If you promise to have a child for a sleepover, playdate or take them to the park, playground or activity centre – DO IT! Nothing boils my blood more than people letting a child down. It’s a sure way to lose a friendship. If you make a commitment – keep it. Otherwise, you are teaching your children it’s OK to not follow through on commitments. It’s OK to let people down – It certainly is not OK, especially a child.

Acceptable Cancellations

  • Family medical emergency or disaster.
  • Your car breaks down.
  • Death in the family, or of a very, very close friend.
  • Earthquake, a tsunami or storm.
  • Not being in the same county/country at the time (Time hop hasn’t been invented yet, thank God).

These things rarely happen, but if you want to lose friends and piss off family members then your car breaks down every other week and your child should be kept in a padded room because he/she is always at A&E.

Non-Acceptable Cancellations

  • I need to get my hair, nails, eyes done.
  • I just can’t be bothered.
  • I’m hungover.
  • I’d rather watch Netflicks OR Game Of Thrones binge planned.

If you don't have something going on of the serious nature listed above, then any other excuse marks you as lame and an unreliable 'flake'.

Manners are reciprocal. If someone holds a door, say thank you. If you receive a gift respond with a note. If you receive an invite to a party, attend (unless of course there is an emergency). lf a person lets you go ahead in the que, say thank you and for God's sake if you get engaged, are pregnant, sick tell your parents before announcing it on social media.

People who chat online and in forums etc need to be especially careful to use good manners or what they say can easily come over as gruff, critical, hurtful and offensive. If we can't see or hear the person we are chatting with we can not hear the intonation in their voice or read body language, so good manners are especially important. Some people are very knowledgeable and full of good advice but their comments come over as critical, demeaning and even rude at times. Be mindful especially on social media to practice good manners.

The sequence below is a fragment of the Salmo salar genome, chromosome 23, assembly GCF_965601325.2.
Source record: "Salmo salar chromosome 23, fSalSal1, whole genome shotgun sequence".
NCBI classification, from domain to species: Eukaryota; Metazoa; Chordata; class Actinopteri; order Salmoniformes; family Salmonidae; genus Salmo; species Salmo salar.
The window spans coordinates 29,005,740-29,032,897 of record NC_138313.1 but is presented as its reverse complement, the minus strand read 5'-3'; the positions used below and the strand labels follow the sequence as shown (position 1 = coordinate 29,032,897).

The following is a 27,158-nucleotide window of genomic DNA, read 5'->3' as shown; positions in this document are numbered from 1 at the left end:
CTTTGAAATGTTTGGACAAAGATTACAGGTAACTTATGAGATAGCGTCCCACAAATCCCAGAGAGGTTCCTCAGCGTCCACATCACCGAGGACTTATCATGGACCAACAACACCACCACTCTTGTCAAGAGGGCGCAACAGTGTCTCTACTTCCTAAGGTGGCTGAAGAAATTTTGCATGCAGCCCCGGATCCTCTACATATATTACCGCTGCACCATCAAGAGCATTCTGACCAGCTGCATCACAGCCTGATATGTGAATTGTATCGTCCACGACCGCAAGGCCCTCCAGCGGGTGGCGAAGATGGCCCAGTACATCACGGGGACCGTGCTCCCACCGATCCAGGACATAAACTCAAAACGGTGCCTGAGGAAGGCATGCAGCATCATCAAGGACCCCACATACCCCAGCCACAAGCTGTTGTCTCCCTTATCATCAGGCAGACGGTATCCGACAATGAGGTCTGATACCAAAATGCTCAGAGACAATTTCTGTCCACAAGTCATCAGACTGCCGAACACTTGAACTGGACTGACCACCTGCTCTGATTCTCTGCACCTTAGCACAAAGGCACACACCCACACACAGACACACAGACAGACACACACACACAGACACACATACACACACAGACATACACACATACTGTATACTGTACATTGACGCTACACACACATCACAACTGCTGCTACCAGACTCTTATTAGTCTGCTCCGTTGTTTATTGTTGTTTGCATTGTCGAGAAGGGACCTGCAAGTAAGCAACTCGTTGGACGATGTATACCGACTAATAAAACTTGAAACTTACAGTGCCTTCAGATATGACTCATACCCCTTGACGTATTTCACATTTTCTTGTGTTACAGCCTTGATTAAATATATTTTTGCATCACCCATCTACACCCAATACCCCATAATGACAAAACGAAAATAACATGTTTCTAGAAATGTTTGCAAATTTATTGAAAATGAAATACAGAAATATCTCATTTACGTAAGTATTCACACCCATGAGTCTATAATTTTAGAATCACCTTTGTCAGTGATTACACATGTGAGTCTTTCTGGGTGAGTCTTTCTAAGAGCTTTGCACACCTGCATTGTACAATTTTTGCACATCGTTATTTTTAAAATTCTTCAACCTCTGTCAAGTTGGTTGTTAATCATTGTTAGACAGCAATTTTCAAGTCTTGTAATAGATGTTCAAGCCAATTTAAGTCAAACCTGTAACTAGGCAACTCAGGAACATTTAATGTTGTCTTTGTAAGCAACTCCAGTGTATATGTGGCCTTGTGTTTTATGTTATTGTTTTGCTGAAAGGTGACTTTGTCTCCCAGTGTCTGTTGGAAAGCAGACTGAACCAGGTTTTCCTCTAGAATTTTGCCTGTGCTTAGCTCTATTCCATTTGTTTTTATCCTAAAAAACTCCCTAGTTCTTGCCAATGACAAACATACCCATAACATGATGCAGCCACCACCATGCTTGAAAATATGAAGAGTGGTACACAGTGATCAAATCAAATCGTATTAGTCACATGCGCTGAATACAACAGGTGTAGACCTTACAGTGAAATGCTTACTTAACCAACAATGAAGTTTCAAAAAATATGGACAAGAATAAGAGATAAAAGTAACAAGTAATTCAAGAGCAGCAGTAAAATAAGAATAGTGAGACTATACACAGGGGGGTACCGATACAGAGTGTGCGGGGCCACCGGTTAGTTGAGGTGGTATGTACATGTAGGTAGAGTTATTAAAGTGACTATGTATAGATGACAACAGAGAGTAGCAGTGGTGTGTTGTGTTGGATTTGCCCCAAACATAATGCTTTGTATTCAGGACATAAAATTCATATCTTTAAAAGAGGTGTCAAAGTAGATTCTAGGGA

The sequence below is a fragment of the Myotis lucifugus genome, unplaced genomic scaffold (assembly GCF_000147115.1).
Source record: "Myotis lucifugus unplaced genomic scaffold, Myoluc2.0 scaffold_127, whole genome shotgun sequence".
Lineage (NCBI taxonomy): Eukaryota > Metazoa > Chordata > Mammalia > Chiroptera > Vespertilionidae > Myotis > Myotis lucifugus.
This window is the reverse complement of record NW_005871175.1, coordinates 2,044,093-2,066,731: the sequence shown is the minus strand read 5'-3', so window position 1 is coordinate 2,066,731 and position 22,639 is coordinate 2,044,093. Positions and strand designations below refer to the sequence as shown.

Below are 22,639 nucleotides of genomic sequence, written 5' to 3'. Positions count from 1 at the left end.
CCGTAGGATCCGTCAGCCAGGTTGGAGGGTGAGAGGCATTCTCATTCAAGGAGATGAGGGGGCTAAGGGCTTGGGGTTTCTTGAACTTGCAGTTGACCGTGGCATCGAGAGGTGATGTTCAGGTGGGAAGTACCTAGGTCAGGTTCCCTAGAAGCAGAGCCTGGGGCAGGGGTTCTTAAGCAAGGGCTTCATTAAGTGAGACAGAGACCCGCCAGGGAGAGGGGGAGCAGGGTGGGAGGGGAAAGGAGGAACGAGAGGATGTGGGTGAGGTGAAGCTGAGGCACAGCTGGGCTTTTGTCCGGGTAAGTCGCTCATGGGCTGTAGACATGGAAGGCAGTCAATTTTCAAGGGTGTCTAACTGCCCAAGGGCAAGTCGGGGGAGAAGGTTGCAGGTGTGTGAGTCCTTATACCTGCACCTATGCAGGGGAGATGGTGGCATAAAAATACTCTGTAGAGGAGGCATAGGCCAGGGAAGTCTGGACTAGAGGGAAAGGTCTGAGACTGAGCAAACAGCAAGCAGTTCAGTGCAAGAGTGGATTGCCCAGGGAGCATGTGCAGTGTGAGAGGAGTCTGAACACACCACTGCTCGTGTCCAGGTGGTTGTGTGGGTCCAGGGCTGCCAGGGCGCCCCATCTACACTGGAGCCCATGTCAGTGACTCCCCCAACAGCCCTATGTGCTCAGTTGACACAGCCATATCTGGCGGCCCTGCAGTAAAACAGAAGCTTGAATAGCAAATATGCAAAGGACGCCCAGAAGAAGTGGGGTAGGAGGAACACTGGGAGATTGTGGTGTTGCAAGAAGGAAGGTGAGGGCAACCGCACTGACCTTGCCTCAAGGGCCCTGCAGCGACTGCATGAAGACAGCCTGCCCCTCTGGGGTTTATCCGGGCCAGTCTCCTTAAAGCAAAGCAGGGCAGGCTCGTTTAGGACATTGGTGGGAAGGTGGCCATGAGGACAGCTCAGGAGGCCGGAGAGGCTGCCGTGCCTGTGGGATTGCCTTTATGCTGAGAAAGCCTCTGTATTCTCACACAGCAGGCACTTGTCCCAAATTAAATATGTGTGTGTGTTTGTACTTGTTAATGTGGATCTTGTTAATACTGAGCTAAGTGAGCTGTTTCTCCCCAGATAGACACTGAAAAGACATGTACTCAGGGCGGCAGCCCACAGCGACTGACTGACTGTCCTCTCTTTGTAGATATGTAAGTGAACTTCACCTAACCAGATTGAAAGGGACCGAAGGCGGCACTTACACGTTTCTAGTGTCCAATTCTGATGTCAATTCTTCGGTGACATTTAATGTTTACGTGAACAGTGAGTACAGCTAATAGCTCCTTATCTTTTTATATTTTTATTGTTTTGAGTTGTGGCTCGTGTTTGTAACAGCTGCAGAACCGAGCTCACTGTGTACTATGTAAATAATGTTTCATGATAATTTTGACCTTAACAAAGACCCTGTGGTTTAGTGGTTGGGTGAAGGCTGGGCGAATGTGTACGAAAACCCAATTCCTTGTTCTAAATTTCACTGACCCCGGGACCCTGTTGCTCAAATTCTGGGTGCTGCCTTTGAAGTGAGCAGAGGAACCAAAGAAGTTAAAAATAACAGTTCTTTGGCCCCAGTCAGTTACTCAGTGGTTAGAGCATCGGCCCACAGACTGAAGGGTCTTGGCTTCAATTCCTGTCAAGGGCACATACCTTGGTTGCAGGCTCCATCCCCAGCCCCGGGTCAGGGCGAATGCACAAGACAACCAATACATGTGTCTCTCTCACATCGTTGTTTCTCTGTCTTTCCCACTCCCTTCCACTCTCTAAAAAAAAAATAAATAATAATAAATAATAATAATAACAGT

Manners are like a boomerang. Use them, and be kind, and people will respond likewise. It all comes back to the old, "What goes around comes around."Or Karma.

Treat people like dirt, don't be surprised to find yourself on the outside looking in. Bad manners are a fast way to lose friends and family – No one likes or tolerates a 'flake'.

For the most part, it feels as if I am preaching to the proverbial, and those who most need the information or guidance simply won’t read this, share it or feel they are exempt. Is it bad manners to share/tag this with people who practice bad manners? Good manners are always a better choice than bad manners. We all need a reminder now and then. Share and tag away!

Join the conversation on Facebook and Twitter . What do you consider good manners? Maybe you agree or disagree with my post? Maybe there is something that you consider to be bad manners that I haven’t mentioned? Connect with me on social media and share your thoughts. Let’s start a conversation about manners… #letstalkaboutmanners

Manners are the lub of society yet so many parents seem to be failing in teaching these simple lessons to their kid……